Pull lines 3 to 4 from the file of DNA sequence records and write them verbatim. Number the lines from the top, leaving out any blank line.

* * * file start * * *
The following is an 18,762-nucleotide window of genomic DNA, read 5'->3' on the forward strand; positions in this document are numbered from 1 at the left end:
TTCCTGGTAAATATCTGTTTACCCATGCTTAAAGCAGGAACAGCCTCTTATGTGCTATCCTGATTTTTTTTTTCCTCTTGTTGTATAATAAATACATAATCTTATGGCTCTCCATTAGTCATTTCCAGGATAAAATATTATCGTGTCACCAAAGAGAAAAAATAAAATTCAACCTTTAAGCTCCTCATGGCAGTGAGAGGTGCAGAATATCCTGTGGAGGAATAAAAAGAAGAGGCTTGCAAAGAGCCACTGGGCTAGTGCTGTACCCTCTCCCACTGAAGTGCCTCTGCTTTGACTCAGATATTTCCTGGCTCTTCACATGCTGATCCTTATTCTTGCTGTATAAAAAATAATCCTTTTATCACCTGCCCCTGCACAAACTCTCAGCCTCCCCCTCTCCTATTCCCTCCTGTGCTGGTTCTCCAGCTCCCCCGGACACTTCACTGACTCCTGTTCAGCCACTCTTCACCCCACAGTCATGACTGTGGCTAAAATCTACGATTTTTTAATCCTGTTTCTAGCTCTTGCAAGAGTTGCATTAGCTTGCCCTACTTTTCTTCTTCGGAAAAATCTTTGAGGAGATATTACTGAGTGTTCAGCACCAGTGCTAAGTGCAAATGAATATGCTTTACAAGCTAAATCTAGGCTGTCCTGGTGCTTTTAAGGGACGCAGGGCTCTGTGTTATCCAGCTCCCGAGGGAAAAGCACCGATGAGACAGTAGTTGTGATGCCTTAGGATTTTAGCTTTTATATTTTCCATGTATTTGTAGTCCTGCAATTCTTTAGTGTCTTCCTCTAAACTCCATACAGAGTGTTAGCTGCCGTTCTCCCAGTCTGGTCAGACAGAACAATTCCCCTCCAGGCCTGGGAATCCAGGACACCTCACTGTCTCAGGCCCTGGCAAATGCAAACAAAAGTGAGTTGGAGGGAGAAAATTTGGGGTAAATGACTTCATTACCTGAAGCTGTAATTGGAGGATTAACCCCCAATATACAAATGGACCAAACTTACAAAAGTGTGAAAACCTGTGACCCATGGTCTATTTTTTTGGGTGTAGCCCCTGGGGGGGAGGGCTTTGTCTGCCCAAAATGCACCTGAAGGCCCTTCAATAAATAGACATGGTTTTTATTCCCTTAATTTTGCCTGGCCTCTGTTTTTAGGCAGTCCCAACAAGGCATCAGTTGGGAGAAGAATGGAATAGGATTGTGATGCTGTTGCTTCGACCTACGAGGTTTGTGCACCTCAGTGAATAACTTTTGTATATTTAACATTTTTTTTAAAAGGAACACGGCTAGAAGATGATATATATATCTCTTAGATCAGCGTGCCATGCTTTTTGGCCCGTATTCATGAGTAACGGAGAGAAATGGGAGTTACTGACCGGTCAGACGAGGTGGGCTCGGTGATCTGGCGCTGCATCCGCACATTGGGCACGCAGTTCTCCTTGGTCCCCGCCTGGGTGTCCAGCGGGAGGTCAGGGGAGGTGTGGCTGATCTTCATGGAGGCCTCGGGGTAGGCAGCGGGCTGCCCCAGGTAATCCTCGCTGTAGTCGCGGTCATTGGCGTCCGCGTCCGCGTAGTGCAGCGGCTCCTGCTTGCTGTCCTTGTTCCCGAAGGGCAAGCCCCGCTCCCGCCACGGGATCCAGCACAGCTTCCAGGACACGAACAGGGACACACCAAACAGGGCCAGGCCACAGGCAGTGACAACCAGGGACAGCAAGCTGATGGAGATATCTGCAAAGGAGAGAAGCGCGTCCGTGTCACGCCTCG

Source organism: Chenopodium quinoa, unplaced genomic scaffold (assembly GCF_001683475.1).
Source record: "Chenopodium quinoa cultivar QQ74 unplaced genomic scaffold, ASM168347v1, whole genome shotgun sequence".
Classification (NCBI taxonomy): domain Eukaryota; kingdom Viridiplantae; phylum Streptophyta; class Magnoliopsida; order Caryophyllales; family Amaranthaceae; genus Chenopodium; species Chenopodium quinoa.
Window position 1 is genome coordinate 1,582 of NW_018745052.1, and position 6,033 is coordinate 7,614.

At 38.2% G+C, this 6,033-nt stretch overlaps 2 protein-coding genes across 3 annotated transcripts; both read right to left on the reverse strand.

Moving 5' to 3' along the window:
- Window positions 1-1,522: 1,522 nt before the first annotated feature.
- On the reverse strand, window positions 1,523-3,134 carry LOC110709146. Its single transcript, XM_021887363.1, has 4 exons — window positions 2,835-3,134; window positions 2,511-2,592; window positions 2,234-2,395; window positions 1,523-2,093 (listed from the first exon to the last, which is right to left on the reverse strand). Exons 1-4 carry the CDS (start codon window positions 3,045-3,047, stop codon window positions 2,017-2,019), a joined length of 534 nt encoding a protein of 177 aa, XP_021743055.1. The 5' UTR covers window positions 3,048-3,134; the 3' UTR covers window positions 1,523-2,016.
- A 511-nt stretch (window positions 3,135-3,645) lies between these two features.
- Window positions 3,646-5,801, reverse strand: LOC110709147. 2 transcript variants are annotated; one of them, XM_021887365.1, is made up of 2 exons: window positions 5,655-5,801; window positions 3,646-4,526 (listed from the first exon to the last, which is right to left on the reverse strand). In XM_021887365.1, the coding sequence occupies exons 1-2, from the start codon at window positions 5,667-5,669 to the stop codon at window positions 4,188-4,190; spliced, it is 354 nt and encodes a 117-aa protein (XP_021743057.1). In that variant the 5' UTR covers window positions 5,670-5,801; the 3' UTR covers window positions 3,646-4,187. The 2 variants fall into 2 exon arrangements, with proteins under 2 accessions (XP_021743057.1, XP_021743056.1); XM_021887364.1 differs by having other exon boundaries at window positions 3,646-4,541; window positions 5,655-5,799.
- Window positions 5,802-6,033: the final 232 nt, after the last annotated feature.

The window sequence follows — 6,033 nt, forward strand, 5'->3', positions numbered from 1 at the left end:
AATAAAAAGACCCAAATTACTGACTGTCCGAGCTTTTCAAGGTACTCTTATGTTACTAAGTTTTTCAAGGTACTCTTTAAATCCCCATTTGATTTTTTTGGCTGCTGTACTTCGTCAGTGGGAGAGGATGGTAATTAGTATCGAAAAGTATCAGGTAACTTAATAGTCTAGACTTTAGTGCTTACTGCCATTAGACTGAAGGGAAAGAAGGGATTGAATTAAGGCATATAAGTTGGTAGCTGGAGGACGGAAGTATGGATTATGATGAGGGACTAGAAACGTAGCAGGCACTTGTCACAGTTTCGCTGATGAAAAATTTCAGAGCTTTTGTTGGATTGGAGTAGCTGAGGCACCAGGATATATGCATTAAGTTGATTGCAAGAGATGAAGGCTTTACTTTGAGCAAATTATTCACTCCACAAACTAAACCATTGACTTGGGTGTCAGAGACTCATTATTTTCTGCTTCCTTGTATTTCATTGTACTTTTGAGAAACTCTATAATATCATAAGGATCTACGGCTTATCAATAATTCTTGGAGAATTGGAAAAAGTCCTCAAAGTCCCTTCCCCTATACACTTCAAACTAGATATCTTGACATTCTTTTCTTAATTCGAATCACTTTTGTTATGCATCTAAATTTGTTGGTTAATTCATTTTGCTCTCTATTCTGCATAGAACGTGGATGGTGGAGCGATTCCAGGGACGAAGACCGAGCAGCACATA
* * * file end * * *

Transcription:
Source organism: Chenopodium quinoa, unplaced genomic scaffold (assembly GCF_001683475.1).
Source record: "Chenopodium quinoa cultivar QQ74 unplaced genomic scaffold, ASM168347v1, whole genome shotgun sequence".